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International Women’s Day

In honour of this year’s International Women’s Day, Metro’s programming committee members have put our heads together (while staying physically far apart) to bring you a list of recommended films by women directors. Each member of the committee submitted a list of their personal favourites and we’ve compiled them for you below. Only 4 films showed up more than once, and the range of genres, styles, and eras represented speaks to the diversity of film appreciation within our ranks.

The members of the programming committee are:

Nick Keating,
Heather Noel
Maggie Hardy
Ryn Climenhaga
Nnett Rhys
Elliot Konkin
Lindsey Wasserman
Farrah Cheriet



(Andrea Arnold, 2009)

The new millennium has seen many directors bring the “documentary style” of filmmaking—mostly characterized by using available light and hand-held camerawork—to the world of narrative. But British auteur Andrea Arnold (who started her career as a background dancer!) somehow elevates this aesthetic to unparalleled heights through a potent combination of empathy, vulnerability, compassion, and attention to detail. Her films live in a space that somehow marries documentary and dream. Fish Tank—the story of a volatile teenager from a poor East London neighbourhood who longs for freedom—will charm you, then terrify you, and never let you go.  (Nnett Rhys)


(Kelly Reichardt, 2010)

Director Kelly Reichardt brings a heroic level of restraint and naturalism to this masterpiece of contemporary filmmaking. With a bracingly feminist approach to the story of a group of 1840s settlers led astray by a blustery, fraudulent, unworthy leader on a journey to the American West, this film resonates loudly today. Reichardt’s command of deliberate pacing and blistering tension make this her most accomplished film.  (Lindsey Wasserman)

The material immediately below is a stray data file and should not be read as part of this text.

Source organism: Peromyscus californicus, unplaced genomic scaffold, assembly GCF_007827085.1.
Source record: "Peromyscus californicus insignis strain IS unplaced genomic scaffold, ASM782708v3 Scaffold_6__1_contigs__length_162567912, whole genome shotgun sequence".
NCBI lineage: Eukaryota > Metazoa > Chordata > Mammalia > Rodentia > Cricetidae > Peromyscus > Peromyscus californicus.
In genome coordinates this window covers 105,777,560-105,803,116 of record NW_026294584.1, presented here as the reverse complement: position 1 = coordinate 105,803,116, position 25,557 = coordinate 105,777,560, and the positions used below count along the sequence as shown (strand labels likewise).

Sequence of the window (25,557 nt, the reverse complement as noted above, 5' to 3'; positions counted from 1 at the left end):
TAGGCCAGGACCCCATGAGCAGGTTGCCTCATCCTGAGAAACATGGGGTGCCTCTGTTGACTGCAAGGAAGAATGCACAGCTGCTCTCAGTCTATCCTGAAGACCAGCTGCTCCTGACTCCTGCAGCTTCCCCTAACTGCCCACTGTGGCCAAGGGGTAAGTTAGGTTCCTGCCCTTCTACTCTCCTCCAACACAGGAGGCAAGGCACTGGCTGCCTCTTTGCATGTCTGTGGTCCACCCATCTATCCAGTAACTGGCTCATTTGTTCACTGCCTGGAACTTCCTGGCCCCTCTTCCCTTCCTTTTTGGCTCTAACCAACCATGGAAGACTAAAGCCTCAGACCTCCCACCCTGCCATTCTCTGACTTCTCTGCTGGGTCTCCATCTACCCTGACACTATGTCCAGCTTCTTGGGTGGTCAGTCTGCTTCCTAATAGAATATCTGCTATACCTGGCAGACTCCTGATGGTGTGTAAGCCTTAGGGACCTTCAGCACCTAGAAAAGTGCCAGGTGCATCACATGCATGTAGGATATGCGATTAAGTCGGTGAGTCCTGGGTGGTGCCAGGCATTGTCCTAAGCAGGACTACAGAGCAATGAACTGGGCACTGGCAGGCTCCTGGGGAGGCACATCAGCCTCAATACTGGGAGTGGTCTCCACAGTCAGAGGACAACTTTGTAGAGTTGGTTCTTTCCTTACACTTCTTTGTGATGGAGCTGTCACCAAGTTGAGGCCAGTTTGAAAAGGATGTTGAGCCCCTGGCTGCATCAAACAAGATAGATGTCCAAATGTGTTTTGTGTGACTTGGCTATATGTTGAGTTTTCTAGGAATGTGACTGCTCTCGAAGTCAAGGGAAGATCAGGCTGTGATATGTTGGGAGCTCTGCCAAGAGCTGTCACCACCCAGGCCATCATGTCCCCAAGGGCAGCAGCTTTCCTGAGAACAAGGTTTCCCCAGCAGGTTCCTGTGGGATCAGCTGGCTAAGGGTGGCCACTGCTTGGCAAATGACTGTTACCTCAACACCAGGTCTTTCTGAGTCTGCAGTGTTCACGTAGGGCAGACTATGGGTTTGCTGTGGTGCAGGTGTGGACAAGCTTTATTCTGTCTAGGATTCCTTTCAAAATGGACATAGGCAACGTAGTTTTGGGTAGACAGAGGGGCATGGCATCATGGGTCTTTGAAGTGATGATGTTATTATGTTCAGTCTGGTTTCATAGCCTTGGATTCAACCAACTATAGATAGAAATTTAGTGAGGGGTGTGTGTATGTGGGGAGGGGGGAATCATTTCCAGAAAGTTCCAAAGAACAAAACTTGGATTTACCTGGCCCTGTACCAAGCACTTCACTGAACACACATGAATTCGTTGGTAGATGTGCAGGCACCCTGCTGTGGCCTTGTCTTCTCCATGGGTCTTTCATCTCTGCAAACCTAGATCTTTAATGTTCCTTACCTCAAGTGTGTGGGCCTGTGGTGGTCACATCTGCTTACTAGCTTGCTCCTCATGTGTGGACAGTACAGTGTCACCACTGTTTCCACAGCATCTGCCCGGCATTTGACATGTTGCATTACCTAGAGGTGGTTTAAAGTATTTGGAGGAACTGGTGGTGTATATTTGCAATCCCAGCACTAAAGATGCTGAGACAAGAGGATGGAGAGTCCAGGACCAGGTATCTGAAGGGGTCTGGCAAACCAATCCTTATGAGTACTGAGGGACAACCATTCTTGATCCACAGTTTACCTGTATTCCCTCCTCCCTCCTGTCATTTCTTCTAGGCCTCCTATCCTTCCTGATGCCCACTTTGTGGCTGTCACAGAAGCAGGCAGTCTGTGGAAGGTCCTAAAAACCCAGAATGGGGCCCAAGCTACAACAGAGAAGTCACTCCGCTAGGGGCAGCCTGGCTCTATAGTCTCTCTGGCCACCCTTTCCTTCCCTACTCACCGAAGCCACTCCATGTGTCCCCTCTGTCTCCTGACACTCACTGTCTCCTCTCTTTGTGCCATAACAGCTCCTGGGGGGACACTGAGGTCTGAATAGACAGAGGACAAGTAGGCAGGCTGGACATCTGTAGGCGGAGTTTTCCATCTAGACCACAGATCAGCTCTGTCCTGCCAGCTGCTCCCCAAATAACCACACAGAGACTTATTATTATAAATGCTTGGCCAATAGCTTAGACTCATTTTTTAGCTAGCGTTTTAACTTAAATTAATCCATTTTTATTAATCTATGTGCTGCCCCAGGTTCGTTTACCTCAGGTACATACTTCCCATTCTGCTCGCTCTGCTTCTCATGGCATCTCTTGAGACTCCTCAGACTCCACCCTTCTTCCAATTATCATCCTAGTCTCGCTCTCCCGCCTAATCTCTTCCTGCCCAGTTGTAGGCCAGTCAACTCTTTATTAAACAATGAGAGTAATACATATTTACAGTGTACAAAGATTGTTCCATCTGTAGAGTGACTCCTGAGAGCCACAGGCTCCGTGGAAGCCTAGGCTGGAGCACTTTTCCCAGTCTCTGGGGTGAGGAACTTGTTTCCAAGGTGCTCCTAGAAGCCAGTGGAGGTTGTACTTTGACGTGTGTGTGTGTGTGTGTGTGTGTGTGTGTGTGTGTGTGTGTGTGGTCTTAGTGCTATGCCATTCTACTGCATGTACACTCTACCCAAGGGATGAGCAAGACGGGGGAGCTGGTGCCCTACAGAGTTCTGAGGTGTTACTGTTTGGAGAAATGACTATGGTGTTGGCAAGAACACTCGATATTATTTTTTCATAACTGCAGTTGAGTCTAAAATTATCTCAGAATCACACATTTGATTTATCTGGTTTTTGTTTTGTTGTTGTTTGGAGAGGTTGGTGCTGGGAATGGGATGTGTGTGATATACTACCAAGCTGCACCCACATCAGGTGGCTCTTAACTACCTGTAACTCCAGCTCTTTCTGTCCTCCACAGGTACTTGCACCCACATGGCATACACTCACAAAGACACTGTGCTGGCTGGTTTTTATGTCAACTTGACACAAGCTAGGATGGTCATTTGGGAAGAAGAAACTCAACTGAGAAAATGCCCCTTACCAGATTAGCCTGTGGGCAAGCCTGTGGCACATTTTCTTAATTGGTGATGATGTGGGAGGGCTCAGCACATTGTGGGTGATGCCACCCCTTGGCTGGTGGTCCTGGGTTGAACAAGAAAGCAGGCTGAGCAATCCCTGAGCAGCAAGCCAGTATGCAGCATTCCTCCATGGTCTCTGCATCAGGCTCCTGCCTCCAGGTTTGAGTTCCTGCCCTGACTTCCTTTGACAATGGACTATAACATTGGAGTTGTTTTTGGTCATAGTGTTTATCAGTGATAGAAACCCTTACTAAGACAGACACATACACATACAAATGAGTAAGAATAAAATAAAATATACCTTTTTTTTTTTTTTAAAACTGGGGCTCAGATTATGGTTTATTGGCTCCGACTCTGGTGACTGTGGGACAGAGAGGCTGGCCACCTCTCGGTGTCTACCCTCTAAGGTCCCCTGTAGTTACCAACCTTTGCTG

(Christiane Cegavske, 2006)

You’re in a forest – serene trees and whimsical creatures surround you but a dark undercurrent of fear lurks, fetid, ruining the spell and making the hairs on your neck bristle. You’re having a dream—white mice in dress coats sit around a table, play cards, and drink tea made of blood. Maybe it’s a nightmare—little woodland critters fashion a doll stitched with red string. No one talks but you understand. A fable of obsessive love and a struggle for power. Christiane Cegavske’s Blood Tea and Red String is a hypnotic fairy-tale both terrifying and beautiful. The result of laborious stop-motion animation and 13(!) years, it is not only a testament to the power of animation as an art-form but to what can be accomplished by a lone artist with Cegavske handling almost every aspect of the project (save the score by Mark Growden) from the creation of the puppets to the writing and animation.  A masterwork. (Maggie Hardy)


(Céline Sciamma, 2019)